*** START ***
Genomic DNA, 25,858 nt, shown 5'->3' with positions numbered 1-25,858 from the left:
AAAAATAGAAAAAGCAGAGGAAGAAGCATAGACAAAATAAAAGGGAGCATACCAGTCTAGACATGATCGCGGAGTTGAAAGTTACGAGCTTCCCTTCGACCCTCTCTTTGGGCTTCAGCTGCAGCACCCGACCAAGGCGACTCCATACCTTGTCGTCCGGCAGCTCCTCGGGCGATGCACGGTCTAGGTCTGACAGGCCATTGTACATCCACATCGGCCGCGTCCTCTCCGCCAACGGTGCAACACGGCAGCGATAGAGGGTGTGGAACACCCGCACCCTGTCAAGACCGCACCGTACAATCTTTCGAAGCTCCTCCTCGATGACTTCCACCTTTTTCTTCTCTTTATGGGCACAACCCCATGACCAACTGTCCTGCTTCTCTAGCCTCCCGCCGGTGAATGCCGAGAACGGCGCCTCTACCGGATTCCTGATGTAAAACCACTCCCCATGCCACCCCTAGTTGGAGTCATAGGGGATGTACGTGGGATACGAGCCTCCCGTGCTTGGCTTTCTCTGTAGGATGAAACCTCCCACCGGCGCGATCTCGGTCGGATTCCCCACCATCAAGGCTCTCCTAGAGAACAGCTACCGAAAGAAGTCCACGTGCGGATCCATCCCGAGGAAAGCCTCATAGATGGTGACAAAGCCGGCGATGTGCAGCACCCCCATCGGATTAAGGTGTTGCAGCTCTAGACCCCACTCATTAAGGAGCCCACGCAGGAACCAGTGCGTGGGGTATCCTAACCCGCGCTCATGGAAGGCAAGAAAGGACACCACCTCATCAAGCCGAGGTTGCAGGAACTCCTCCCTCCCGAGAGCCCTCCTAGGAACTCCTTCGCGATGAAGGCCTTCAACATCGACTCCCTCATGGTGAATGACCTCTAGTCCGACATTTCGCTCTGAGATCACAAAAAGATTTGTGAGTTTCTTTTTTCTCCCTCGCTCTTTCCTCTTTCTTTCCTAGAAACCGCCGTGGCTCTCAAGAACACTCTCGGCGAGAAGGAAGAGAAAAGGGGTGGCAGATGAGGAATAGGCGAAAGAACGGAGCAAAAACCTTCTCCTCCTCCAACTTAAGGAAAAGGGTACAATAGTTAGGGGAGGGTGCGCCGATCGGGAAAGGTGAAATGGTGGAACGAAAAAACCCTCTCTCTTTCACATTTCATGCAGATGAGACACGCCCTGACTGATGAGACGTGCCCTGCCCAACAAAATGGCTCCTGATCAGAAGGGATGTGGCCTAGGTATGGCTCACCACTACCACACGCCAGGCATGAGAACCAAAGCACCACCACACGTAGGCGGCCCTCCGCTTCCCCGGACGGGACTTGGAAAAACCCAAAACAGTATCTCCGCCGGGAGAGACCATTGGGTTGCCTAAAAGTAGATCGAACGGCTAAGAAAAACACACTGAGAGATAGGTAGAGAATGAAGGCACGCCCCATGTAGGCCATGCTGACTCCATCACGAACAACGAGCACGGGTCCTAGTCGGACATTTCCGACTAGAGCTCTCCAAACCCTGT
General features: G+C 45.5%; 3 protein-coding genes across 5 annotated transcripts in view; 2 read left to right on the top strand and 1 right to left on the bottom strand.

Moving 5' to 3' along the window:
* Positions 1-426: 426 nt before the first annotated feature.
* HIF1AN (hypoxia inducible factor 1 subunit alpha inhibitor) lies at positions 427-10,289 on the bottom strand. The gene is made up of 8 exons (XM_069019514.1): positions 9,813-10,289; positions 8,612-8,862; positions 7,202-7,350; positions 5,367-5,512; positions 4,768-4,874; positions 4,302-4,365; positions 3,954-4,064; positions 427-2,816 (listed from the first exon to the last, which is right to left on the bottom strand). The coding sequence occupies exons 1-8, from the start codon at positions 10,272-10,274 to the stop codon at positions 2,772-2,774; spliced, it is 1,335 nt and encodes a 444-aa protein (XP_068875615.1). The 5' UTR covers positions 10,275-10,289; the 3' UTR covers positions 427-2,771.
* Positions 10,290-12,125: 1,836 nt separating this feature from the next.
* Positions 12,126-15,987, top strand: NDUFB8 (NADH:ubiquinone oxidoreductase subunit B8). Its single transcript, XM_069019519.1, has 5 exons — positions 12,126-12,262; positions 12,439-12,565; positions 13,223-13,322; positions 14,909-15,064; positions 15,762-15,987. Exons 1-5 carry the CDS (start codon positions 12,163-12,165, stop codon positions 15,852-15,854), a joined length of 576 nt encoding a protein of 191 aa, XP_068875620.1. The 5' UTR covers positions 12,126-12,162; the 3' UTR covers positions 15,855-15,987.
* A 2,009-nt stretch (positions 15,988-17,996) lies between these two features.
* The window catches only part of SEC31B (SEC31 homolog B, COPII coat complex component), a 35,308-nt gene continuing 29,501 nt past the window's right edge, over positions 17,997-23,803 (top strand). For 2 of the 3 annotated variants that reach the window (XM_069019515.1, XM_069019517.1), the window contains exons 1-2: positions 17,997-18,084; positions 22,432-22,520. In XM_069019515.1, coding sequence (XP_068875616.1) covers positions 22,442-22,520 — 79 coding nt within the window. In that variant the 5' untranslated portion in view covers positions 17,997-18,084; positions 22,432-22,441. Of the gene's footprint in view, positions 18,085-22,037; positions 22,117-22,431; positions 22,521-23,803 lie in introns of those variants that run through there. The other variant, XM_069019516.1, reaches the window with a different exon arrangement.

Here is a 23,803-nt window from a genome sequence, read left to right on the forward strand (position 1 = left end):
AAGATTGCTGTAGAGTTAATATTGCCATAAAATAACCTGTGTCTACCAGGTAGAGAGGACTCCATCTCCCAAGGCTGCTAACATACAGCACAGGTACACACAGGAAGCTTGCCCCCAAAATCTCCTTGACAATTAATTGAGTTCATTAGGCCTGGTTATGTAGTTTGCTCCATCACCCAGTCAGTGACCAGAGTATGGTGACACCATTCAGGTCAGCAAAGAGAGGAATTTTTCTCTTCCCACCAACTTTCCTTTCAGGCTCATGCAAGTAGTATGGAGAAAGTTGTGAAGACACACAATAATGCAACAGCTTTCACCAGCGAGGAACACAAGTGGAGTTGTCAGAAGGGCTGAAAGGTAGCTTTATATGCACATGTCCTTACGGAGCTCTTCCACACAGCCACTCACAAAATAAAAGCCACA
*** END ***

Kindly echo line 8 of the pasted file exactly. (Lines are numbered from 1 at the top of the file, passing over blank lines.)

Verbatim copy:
* Positions 12,126-15,987, top strand: NDUFB8 (NADH:ubiquinone oxidoreductase subunit B8). Its single transcript, XM_069019519.1, has 5 exons — positions 12,126-12,262; positions 12,439-12,565; positions 13,223-13,322; positions 14,909-15,064; positions 15,762-15,987. Exons 1-5 carry the CDS (start codon positions 12,163-12,165, stop codon positions 15,852-15,854), a joined length of 576 nt encoding a protein of 191 aa, XP_068875620.1. The 5' UTR covers positions 12,126-12,162; the 3' UTR covers positions 15,855-15,987.